Upon the Norman conquest, the territorial possessions of the Saxon nobility were declared forfeited upon perpetually recurring pretences, and transferred to the Norman followers of the Conqueror; to whom, also, other fiefs were dispensed under the new denomination of Count or Countee, which, however, was soon again supplanted by the ancient title of Earl; though, singularly enough, the alien word that would not attach itself to the persons of its Norman owners, took root in their English shires, which from thence are called HISTORICAL VIEW OF

counties to this day. The Norman Earl, to which rank the most illustrious names of our early history belong, was invested with the third penny out of the Sheriff's court of the county; and there is some trace of his Saxon predecessor having also enjoyed it Upon the increase of their number in latter times, this revenue ceased; and it was usual to assign to them, in the patent of creation, in lieu of it, for the support of their dignity, a certain sum, frequently twenty pounds, out of the profits of the county, which also is obsolete; indeed the Earls have become so numerous that they now usually derive their titles from a town or village, or even a family name, instead of a county, as formerly.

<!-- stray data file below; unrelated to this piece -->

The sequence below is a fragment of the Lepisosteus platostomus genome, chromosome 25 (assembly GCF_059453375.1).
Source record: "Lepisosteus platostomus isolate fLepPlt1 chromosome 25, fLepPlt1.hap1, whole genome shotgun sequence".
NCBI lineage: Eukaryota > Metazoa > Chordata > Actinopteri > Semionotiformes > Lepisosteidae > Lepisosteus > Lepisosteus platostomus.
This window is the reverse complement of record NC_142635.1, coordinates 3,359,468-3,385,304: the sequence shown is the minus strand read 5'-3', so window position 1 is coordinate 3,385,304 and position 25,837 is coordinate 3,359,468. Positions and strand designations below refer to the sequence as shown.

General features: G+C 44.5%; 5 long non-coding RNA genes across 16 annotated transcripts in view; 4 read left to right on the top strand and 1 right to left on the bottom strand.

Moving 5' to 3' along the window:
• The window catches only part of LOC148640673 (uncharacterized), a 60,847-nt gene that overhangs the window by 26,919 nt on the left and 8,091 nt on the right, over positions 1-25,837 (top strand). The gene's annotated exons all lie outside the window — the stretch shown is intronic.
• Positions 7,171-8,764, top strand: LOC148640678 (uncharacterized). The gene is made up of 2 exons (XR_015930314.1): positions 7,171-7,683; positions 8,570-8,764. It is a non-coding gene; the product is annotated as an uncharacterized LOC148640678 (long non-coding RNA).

The Earls and Barons, as they are the most ancient, so also have they always been the most numerous Orders of lhe Peerage; though in England, at the present time, the number of Barons nearly doubles that of Earls. In Ireland the number is nearly equal. But in Scotland, where the title is known to have existed almost four hundred years before any other parliamentary honour is recognised by official documents, this Order is more numerous than all the other degrees of the Peerage collectively.